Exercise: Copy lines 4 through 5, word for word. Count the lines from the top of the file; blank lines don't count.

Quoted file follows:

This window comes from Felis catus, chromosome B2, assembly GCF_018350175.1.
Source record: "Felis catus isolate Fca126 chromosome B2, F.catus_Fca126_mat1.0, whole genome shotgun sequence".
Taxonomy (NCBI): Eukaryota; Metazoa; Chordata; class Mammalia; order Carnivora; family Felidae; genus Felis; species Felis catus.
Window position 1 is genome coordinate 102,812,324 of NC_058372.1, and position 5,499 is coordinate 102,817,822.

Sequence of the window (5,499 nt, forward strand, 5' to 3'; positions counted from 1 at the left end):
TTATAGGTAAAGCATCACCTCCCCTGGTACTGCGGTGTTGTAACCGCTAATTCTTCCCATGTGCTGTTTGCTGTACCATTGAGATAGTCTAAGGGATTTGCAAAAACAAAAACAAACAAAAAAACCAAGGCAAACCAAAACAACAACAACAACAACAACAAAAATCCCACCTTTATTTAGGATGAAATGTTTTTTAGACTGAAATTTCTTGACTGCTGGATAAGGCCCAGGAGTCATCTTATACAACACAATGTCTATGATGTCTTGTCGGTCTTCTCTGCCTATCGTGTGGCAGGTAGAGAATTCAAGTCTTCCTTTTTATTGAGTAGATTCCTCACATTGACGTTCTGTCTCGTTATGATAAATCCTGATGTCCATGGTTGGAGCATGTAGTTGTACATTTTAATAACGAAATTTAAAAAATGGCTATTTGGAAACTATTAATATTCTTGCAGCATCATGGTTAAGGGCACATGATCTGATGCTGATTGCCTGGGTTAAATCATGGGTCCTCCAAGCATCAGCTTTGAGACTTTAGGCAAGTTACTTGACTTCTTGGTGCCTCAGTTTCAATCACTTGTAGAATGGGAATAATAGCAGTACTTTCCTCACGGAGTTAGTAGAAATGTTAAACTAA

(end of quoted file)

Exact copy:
Window position 1 is genome coordinate 102,812,324 of NC_058372.1, and position 5,499 is coordinate 102,817,822.

Sequence of the window (5,499 nt, forward strand, 5' to 3'; positions counted from 1 at the left end):